Cookies

We use cookies to ensure that we give you the best experience on our website. You can change your cookie settings at any time. Otherwise, we'll assume you're OK to continue.

Durham University

Department of Physics

Staff profile

Publication details for Dr Russell Smith

Alton, Padraig D., Smith, Russell J. & Lucey, John R. (2017). KINETyS: Constraining spatial variations of the stellar initial mass function in early-type galaxies. Monthly Notices of the Royal Astronomical Society 468(2): 1594-1615.

Author(s) from Durham

Abstract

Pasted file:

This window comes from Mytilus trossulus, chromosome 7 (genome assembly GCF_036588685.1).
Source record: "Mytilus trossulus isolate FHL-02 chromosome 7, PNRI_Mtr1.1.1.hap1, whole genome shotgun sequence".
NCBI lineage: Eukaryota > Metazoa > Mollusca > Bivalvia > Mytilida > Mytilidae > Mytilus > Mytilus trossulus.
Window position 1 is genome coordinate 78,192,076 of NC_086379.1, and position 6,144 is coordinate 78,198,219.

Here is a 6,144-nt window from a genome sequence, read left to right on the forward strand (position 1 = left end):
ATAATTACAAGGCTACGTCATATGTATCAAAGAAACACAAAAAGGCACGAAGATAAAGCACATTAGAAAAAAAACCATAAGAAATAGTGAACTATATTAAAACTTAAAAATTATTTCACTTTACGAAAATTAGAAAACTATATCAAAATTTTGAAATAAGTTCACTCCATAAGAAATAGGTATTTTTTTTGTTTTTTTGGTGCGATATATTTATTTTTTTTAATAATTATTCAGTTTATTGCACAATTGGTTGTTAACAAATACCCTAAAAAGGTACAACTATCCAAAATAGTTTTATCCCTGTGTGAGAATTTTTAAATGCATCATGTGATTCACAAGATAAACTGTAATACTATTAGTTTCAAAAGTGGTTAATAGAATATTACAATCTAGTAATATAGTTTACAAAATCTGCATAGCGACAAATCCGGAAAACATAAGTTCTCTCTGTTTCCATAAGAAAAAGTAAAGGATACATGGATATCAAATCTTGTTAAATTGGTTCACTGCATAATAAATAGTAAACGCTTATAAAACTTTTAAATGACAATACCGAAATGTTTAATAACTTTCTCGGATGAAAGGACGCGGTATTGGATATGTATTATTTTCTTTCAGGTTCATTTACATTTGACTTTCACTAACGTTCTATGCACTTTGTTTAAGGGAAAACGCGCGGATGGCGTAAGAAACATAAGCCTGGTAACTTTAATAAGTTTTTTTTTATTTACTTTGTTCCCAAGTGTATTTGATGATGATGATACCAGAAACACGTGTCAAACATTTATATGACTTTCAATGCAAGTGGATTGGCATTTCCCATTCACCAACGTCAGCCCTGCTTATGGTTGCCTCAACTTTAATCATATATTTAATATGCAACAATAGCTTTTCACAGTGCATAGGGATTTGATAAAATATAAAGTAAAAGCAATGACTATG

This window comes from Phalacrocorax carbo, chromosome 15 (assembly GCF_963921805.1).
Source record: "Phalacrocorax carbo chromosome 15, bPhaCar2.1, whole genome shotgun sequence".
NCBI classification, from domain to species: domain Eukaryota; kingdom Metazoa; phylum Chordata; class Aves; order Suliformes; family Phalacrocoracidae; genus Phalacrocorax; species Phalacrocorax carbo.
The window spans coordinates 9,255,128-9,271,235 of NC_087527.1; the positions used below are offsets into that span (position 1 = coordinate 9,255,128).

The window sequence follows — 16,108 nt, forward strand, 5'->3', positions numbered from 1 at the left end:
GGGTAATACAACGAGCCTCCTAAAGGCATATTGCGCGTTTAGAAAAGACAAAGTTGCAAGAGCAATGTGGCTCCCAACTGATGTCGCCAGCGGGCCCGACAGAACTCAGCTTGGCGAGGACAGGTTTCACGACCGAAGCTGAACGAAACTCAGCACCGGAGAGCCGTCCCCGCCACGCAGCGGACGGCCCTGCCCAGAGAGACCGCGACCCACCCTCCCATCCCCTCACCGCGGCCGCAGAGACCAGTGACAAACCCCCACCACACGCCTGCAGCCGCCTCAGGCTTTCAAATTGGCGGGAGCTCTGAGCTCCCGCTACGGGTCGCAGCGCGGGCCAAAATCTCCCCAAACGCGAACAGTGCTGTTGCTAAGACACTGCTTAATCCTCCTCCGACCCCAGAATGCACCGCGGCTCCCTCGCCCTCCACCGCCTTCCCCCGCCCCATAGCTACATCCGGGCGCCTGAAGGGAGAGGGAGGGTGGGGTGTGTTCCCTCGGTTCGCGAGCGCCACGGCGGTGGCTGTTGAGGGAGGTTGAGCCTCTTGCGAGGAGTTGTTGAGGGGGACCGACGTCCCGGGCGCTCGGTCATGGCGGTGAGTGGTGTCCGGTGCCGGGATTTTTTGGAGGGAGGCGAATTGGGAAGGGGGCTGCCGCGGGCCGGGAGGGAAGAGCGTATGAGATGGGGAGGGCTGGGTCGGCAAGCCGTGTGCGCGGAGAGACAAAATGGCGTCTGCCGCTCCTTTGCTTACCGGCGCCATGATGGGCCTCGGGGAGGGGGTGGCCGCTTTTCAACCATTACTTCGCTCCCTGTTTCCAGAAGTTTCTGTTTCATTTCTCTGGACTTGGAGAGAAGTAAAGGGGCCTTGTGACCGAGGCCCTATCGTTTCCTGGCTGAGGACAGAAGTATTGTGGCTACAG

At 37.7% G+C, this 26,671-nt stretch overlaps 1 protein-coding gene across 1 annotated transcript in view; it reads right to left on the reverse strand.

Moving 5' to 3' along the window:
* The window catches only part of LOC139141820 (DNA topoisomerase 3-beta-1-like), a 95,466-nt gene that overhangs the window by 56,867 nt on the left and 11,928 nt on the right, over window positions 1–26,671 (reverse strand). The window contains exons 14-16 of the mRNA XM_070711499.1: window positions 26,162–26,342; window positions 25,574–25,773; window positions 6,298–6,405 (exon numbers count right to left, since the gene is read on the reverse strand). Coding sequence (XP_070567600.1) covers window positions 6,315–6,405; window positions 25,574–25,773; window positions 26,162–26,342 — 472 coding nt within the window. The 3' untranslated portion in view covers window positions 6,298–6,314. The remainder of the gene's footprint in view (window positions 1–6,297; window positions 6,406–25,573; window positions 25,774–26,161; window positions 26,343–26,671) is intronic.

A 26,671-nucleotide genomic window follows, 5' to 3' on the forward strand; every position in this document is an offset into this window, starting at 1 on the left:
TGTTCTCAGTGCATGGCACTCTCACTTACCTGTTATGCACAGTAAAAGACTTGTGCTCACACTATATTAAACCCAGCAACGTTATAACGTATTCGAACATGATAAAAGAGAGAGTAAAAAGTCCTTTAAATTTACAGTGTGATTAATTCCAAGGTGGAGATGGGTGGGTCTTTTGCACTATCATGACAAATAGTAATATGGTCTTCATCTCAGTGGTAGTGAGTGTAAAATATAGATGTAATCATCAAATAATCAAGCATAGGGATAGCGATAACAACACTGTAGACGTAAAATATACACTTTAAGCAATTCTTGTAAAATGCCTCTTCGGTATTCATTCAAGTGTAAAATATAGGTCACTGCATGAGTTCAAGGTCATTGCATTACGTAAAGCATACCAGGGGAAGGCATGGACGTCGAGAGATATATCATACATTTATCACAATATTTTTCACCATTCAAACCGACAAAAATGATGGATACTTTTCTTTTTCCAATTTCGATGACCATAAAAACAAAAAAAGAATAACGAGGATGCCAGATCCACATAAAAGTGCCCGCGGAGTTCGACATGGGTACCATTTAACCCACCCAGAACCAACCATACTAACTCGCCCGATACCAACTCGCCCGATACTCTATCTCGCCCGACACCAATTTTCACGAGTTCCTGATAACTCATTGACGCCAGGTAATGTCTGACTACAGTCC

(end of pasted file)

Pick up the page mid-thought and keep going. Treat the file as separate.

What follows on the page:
The heavyweight stellar initial mass function (IMF) observed in the cores of massive early-type galaxies (ETGs) has been linked to formation of their cores in an initial swiftly quenched rapid starburst. However, the outskirts of ETGs are thought to be assembled via the slow accumulation of smaller systems in which the star formation is less extreme; this suggests that the form of the IMF should exhibit a radial trend in ETGs. Here, we report radial stellar population gradients out to the half-light radii of a sample of eight nearby ETGs. Spatially resolved spectroscopy at 0.8–1.35 μm from the Very Large Telescope's K-band Multi-Object Spectrograph instrument was used to measure radial trends in the strengths of a variety of IMF-sensitive absorption features (including some which are previously unexplored). We find weak or no radial variation in some of these which, given a radial IMF trend, ought to vary measurably, e.g. for the Wing–Ford band, we measure a gradient of +0.06 ± 0.04 per decade in radius. Using stellar population models to fit stacked and individual spectra, we infer that the measured radial changes in absorption feature strengths are primarily accounted for by abundance gradients, which are fairly consistent across our sample (e.g. we derive an average [Na/H] gradient of −0.53 ± 0.07). The inferred contribution of dwarf stars to the total light typically corresponds to a bottom-heavy IMF, but we find no evidence for radial IMF variations in the majority of our sample galaxies.